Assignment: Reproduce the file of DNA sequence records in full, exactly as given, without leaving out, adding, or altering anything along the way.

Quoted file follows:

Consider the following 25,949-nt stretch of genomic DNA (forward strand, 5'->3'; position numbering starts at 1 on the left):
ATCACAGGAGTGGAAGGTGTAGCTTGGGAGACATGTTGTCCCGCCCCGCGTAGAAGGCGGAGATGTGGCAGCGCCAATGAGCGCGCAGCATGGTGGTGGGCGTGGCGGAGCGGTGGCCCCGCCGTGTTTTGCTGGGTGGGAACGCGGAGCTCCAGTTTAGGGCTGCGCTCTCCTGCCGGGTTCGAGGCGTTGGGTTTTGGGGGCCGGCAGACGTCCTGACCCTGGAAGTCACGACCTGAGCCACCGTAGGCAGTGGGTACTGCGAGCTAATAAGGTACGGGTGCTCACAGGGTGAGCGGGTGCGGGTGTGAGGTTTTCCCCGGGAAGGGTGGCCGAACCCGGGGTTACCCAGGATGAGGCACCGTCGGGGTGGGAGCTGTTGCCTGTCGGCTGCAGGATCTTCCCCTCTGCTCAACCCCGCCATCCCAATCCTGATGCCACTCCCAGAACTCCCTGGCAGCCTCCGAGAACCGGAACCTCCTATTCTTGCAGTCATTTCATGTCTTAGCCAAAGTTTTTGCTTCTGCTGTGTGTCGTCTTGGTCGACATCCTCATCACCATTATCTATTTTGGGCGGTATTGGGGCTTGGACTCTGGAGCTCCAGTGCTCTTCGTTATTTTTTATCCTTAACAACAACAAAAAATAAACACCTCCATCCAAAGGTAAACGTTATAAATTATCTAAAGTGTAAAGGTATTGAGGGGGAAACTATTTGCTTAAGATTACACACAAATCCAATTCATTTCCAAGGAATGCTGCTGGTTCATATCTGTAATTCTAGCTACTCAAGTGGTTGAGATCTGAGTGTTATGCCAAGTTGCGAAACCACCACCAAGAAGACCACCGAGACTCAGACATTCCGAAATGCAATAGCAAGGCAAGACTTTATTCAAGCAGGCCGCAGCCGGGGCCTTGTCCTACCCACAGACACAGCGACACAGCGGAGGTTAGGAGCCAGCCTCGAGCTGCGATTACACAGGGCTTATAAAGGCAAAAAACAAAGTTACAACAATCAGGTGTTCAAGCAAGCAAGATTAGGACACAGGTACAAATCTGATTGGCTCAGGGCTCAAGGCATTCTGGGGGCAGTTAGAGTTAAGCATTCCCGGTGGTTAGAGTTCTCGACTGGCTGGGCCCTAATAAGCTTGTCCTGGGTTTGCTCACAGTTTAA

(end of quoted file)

Consider the following 25,949-nt stretch of genomic DNA (forward strand, 5'->3'; position numbering starts at 1 on the left):
ATCACAGGAGTGGAAGGTGTAGCTTGGGAGACATGTTGTCCCGCCCCGCGTAGAAGGCGGAGATGTGGCAGCGCCAATGAGCGCGCAGCATGGTGGTGGGCGTGGCGGAGCGGTGGCCCCGCCGTGTTTTGCTGGGTGGGAACGCGGAGCTCCAGTTTAGGGCTGCGCTCTCCTGCCGGGTTCGAGGCGTTGGGTTTTGGGGGCCGGCAGACGTCCTGACCCTGGAAGTCACGACCTGAGCCACCGTAGGCAGTGGGTACTGCGAGCTAATAAGGTACGGGTGCTCACAGGGTGAGCGGGTGCGGGTGTGAGGTTTTCCCCGGGAAGGGTGGCCGAACCCGGGGTTACCCAGGATGAGGCACCGTCGGGGTGGGAGCTGTTGCCTGTCGGCTGCAGGATCTTCCCCTCTGCTCAACCCCGCCATCCCAATCCTGATGCCACTCCCAGAACTCCCTGGCAGCCTCCGAGAACCGGAACCTCCTATTCTTGCAGTCATTTCATGTCTTAGCCAAAGTTTTTGCTTCTGCTGTGTGTCGTCTTGGTCGACATCCTCATCACCATTATCTATTTTGGGCGGTATTGGGGCTTGGACTCTGGAGCTCCAGTGCTCTTCGTTATTTTTTATCCTTAACAACAACAAAAAATAAACACCTCCATCCAAAGGTAAACGTTATAAATTATCTAAAGTGTAAAGGTATTGAGGGGGAAACTATTTGCTTAAGATTACACACAAATCCAATTCATTTCCAAGGAATGCTGCTGGTTCATATCTGTAATTCTAGCTACTCAAGTGGTTGAGATCTGAGTGTTATGCCAAGTTGCGAAACCACCACCAAGAAGACCACCGAGACTCAGACATTCCGAAATGCAATAGCAAGGCAAGACTTTATTCAAGCAGGCCGCAGCCGGGGCCTTGTCCTACCCACAGACACAGCGACACAGCGGAGGTTAGGAGCCAGCCTCGAGCTGCGATTACACAGGGCTTATAAAGGCAAAAAACAAAGTTACAACAATCAGGTGTTCAAGCAAGCAAGATTAGGACACAGGTACAAATCTGATTGGCTCAGGGCTCAAGGCATTCTGGGGGCAGTTAGAGTTAAGCATTCCCGGTGGTTAGAGTTCTCGACTGGCTGGGCCCTAATAAGCTTGTCCTGGGTTTGCTCACAGTTTAA